(No. 379 - December 10, 2009 - 5 p.m.) The Honourable Stockwell Day, Minister of International Trade and Minister for the Asia-Pacific Gateway, today tabled in Parliament the government’s Response to the Legislative Review of Export Development Canada (EDC). The Response includes proposals to ensure EDC meets the current and future needs of Canadian companies.
“EDC plays a key role in the Canadian economy, and has been critical in helping Canadian businesses stay competitive through this period of economic uncertainty,” said Minister Day. “Following extensive consultations, the government concluded that EDC’s core mandate should remain unchanged so it can continue to support and develop the international competitiveness of Canadian companies by providing innovative financing and insurance services.”
The Response to the Legislative Review of Export Development Canada endorses many recommendations proposed by both International Financial Consulting Ltd., in the independent review tabled in February 2009, and by the Standing Senate Committee on Foreign Affairs and International Trade in a report on that review tabled in June 2009.
Among the key points of the Response are:
In Budget 2009, the Government of Canada temporarily expanded EDC’s mandate to allow exporters greater access to credit. This has allowed EDC to be more flexible in responding to the needs of Canadian companies, such as those in the forestry sector, during the economic downturn.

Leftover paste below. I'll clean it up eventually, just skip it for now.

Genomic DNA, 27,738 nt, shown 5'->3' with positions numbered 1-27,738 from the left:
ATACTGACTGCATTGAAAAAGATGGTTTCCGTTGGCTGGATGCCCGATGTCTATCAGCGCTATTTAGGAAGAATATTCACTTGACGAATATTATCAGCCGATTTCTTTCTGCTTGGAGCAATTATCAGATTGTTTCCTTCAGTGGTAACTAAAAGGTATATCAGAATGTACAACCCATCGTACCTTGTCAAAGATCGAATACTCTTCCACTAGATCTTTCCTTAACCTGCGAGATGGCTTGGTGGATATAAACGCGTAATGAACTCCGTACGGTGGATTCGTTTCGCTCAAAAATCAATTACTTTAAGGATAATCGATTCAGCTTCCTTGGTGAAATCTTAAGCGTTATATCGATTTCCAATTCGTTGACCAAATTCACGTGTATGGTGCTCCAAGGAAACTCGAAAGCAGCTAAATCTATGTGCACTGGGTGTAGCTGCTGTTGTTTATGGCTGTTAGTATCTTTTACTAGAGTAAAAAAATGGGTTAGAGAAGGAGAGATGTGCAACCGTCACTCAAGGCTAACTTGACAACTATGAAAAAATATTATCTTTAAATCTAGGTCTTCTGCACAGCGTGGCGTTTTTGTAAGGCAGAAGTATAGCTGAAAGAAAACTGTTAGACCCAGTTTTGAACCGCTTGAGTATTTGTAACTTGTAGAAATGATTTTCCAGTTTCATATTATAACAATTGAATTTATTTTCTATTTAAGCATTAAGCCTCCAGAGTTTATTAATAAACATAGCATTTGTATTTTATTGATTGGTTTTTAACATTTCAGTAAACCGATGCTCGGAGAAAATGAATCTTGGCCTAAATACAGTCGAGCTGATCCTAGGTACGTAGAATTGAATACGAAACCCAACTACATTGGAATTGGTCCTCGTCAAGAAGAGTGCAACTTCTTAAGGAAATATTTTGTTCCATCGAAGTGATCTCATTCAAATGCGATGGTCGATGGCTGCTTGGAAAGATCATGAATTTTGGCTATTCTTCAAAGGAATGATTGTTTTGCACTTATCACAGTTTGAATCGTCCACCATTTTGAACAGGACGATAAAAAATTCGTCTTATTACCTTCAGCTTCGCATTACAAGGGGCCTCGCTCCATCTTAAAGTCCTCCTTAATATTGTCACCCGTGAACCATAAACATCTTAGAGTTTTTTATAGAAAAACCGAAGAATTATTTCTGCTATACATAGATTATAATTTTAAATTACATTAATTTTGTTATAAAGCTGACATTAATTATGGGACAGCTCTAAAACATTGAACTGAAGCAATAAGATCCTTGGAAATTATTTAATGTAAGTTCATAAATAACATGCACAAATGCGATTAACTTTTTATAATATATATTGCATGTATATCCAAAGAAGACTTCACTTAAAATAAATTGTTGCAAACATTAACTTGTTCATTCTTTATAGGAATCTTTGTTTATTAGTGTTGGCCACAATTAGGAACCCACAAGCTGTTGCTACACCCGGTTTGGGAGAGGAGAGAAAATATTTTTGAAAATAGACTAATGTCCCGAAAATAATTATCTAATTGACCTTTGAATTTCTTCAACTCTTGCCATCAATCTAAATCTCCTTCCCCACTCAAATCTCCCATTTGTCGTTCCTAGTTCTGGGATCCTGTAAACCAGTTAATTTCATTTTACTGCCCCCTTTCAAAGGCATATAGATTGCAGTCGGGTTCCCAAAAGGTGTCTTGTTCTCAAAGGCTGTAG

“The measures announced in Budget 2009 temporarily allowed EDC to bring additional credit capacity to the market,” said Minister Day. “That was a very important step to help EDC support our industries. EDC’s continued presence in the short-term export credit insurance market means Canadian businesses have the support they need through all of the business cycles, especially during these difficult economic times.”
In the first 11 months of 2009, EDC facilitated $69 billion in trade and investment and served 7,880 Canadian companies. In the forestry sector alone, EDC facilitated over $13 billion in exports and helped 519 companies across Canada.
The Government of Canada is required to review EDC’s legislation every 10 years. For the full text of the Response, as well as other information, please visit Response to the Legislative Review of EDC.
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A backgrounder follows.
For further information, media representatives may contact:
Director of Communications
Office of the Minister of International Trade
and Minister for the Asia-Pacific Gateway
Trade Media Relations Office
Foreign Affairs and International Trade Canada
Export Development Canada (EDC), a Crown corporation, is Canada’s official export credit agency. It is mandated to support and develop, directly or indirectly, Canada’s export trade, as well as Canadian companies’ capacity to engage in international trade and respond to international business opportunities. EDC has offices in 15 cities across Canada and 15 representatives in missions abroad to assist Canadian exporters and investors.
EDC offers innovative commercial solutions to help Canadian exporters and investors expand their international business. EDC’s knowledge and partnerships are used by more than 8,300 Canadian companies and their global customers in up to 200 markets worldwide each year.
EDC is financially self-sustaining, is a recognized leader in financial reporting and economic analysis, and has been named one of Canada’s top 100 employers by Maclean’s magazine for nine consecutive years.
EDC was originally established as the Export Credit Insurance Corporation in 1944. The Corporation’s scope of activity was broadened in 1969 with the enactment of the Export Development Act.